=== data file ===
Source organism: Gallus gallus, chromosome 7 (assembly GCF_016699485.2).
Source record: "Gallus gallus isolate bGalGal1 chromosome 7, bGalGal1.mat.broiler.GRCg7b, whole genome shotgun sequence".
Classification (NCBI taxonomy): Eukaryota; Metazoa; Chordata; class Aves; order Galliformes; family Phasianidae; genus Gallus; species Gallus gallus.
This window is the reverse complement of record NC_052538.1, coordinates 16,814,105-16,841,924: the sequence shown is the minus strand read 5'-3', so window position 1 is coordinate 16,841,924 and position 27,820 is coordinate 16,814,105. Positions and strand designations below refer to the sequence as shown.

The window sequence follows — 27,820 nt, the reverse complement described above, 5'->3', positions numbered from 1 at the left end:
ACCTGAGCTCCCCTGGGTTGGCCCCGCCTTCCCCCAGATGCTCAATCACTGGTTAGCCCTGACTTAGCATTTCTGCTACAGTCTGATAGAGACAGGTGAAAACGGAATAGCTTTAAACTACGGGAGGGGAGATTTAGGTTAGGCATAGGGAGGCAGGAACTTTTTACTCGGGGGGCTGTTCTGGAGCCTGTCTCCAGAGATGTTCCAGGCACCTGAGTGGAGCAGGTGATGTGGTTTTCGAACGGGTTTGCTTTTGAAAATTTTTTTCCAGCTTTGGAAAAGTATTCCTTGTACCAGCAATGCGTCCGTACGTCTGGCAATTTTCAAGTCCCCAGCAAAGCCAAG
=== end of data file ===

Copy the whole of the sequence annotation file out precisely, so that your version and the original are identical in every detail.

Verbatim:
Source organism: Gallus gallus, chromosome 7 (assembly GCF_016699485.2).
Source record: "Gallus gallus isolate bGalGal1 chromosome 7, bGalGal1.mat.broiler.GRCg7b, whole genome shotgun sequence".
Classification (NCBI taxonomy): Eukaryota; Metazoa; Chordata; class Aves; order Galliformes; family Phasianidae; genus Gallus; species Gallus gallus.
This window is the reverse complement of record NC_052538.1, coordinates 16,814,105-16,841,924: the sequence shown is the minus strand read 5'-3', so window position 1 is coordinate 16,841,924 and position 27,820 is coordinate 16,814,105. Positions and strand designations below refer to the sequence as shown.

The window sequence follows — 27,820 nt, the reverse complement described above, 5'->3', positions numbered from 1 at the left end:
ACCTGAGCTCCCCTGGGTTGGCCCCGCCTTCCCCCAGATGCTCAATCACTGGTTAGCCCTGACTTAGCATTTCTGCTACAGTCTGATAGAGACAGGTGAAAACGGAATAGCTTTAAACTACGGGAGGGGAGATTTAGGTTAGGCATAGGGAGGCAGGAACTTTTTACTCGGGGGGCTGTTCTGGAGCCTGTCTCCAGAGATGTTCCAGGCACCTGAGTGGAGCAGGTGATGTGGTTTTCGAACGGGTTTGCTTTTGAAAATTTTTTTCCAGCTTTGGAAAAGTATTCCTTGTACCAGCAATGCGTCCGTACGTCTGGCAATTTTCAAGTCCCCAGCAAAGCCAAG